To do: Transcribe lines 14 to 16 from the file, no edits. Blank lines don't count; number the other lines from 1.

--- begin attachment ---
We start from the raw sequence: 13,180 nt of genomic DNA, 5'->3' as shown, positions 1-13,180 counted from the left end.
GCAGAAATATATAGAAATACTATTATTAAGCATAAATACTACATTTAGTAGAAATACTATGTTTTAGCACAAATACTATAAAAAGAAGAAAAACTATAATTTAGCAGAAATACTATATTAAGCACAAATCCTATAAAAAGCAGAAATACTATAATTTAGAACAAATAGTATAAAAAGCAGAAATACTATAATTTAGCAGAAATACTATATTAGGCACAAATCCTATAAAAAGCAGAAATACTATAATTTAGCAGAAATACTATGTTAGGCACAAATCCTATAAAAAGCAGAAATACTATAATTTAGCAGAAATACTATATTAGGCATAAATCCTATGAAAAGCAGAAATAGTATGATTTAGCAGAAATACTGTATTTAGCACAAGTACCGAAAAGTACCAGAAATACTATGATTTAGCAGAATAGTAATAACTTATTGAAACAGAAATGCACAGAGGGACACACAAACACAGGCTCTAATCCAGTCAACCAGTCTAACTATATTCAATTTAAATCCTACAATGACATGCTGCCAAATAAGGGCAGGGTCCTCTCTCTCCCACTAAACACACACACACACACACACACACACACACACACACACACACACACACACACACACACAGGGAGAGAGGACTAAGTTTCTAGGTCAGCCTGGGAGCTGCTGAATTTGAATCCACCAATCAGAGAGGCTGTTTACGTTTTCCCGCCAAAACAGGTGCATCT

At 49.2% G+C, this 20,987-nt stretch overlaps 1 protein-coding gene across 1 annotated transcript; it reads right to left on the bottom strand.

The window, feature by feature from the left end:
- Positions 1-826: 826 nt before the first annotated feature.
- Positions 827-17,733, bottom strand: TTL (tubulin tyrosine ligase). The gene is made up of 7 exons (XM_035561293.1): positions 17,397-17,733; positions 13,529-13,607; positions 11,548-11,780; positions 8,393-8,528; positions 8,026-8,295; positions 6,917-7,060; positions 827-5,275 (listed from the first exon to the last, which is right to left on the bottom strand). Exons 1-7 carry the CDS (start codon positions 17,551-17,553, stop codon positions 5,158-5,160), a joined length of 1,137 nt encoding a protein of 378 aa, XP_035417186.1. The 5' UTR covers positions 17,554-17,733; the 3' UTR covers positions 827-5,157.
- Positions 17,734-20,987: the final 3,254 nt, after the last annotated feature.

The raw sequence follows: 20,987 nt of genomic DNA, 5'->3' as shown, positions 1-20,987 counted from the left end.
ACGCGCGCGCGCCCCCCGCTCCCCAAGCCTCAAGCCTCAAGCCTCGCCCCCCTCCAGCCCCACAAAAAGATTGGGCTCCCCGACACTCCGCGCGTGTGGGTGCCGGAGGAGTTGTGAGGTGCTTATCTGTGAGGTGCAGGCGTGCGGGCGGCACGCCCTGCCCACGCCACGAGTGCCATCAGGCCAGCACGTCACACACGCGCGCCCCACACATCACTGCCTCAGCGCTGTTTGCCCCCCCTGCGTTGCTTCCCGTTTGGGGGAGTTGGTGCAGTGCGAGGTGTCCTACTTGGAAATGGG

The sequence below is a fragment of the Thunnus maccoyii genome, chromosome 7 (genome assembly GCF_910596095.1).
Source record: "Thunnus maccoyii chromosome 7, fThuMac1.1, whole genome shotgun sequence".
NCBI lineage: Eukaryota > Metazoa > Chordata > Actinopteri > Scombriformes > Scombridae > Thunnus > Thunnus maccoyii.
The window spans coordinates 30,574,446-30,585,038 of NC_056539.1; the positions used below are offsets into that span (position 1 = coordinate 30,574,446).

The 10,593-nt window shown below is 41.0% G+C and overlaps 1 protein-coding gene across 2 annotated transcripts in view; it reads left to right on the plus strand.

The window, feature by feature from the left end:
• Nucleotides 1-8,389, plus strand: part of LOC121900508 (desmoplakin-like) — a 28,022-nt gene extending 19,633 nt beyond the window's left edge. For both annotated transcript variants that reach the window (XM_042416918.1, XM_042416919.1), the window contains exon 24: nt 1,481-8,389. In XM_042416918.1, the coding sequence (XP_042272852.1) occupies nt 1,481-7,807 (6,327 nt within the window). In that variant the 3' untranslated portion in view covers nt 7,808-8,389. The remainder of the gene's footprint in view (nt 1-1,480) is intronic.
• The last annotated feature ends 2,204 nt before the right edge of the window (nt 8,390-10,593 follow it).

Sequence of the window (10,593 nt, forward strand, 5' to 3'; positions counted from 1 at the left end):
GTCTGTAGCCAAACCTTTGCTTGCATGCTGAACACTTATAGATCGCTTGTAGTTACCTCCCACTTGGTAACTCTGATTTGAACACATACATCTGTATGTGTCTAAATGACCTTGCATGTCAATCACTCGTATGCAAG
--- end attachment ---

The 10,593-nt window shown below is 41.0% G+C and overlaps 1 protein-coding gene across 2 annotated transcripts in view; it reads left to right on the plus strand.

The window, feature by feature from the left end:
• Nucleotides 1-8,389, plus strand: part of LOC121900508 (desmoplakin-like) — a 28,022-nt gene extending 19,633 nt beyond the window's left edge. For both annotated transcript variants that reach the window (XM_042416918.1, XM_042416919.1), the window contains exon 24: nt 1,481-8,389. In XM_042416918.1, the coding sequence (XP_042272852.1) occupies nt 1,481-7,807 (6,327 nt within the window). In that variant the 3' untranslated portion in view covers nt 7,808-8,389. The remainder of the gene's footprint in view (nt 1-1,480) is intronic.